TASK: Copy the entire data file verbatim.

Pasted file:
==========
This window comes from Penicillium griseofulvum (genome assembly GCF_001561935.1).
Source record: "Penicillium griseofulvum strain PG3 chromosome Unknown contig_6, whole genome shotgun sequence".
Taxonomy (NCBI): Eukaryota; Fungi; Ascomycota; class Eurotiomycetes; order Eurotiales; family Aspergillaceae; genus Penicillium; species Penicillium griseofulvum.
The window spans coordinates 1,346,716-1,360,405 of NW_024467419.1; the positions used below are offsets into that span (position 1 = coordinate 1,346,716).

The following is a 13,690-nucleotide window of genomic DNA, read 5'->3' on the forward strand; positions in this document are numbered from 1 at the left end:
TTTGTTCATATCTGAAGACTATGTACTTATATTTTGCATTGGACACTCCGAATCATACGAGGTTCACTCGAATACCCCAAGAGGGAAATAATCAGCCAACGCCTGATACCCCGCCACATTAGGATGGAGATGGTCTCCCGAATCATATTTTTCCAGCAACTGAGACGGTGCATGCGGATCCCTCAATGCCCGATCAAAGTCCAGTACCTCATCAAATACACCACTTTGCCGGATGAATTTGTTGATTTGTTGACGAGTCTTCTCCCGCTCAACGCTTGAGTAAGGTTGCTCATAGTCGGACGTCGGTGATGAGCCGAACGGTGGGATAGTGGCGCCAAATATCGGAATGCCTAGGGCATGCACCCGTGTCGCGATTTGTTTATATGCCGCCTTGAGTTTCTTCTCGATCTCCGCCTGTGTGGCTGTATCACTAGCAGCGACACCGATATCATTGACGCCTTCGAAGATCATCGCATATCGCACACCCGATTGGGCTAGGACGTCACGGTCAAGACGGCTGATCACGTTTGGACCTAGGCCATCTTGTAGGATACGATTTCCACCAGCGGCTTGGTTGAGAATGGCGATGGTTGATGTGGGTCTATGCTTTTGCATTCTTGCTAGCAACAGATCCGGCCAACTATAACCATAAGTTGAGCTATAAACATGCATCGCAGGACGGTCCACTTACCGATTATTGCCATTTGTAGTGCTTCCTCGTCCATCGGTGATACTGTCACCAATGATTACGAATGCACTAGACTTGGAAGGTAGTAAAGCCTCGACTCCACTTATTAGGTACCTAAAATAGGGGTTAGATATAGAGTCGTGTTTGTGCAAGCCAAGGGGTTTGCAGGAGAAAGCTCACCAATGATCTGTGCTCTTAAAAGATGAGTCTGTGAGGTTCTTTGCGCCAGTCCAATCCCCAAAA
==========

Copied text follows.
This window comes from Penicillium griseofulvum (genome assembly GCF_001561935.1).
Source record: "Penicillium griseofulvum strain PG3 chromosome Unknown contig_6, whole genome shotgun sequence".
Taxonomy (NCBI): Eukaryota; Fungi; Ascomycota; class Eurotiomycetes; order Eurotiales; family Aspergillaceae; genus Penicillium; species Penicillium griseofulvum.
The window spans coordinates 1,346,716-1,360,405 of NW_024467419.1; the positions used below are offsets into that span (position 1 = coordinate 1,346,716).

The following is a 13,690-nucleotide window of genomic DNA, read 5'->3' on the forward strand; positions in this document are numbered from 1 at the left end:
TTTGTTCATATCTGAAGACTATGTACTTATATTTTGCATTGGACACTCCGAATCATACGAGGTTCACTCGAATACCCCAAGAGGGAAATAATCAGCCAACGCCTGATACCCCGCCACATTAGGATGGAGATGGTCTCCCGAATCATATTTTTCCAGCAACTGAGACGGTGCATGCGGATCCCTCAATGCCCGATCAAAGTCCAGTACCTCATCAAATACACCACTTTGCCGGATGAATTTGTTGATTTGTTGACGAGTCTTCTCCCGCTCAACGCTTGAGTAAGGTTGCTCATAGTCGGACGTCGGTGATGAGCCGAACGGTGGGATAGTGGCGCCAAATATCGGAATGCCTAGGGCATGCACCCGTGTCGCGATTTGTTTATATGCCGCCTTGAGTTTCTTCTCGATCTCCGCCTGTGTGGCTGTATCACTAGCAGCGACACCGATATCATTGACGCCTTCGAAGATCATCGCATATCGCACACCCGATTGGGCTAGGACGTCACGGTCAAGACGGCTGATCACGTTTGGACCTAGGCCATCTTGTAGGATACGATTTCCACCAGCGGCTTGGTTGAGAATGGCGATGGTTGATGTGGGTCTATGCTTTTGCATTCTTGCTAGCAACAGATCCGGCCAACTATAACCATAAGTTGAGCTATAAACATGCATCGCAGGACGGTCCACTTACCGATTATTGCCATTTGTAGTGCTTCCTCGTCCATCGGTGATACTGTCACCAATGATTACGAATGCACTAGACTTGGAAGGTAGTAAAGCCTCGACTCCACTTATTAGGTACCTAAAATAGGGGTTAGATATAGAGTCGTGTTTGTGCAAGCCAAGGGGTTTGCAGGAGAAAGCTCACCAATGATCTGTGCTCTTAAAAGATGAGTCTGTGAGGTTCTTTGCGCCAGTCCAATCCCCAAAA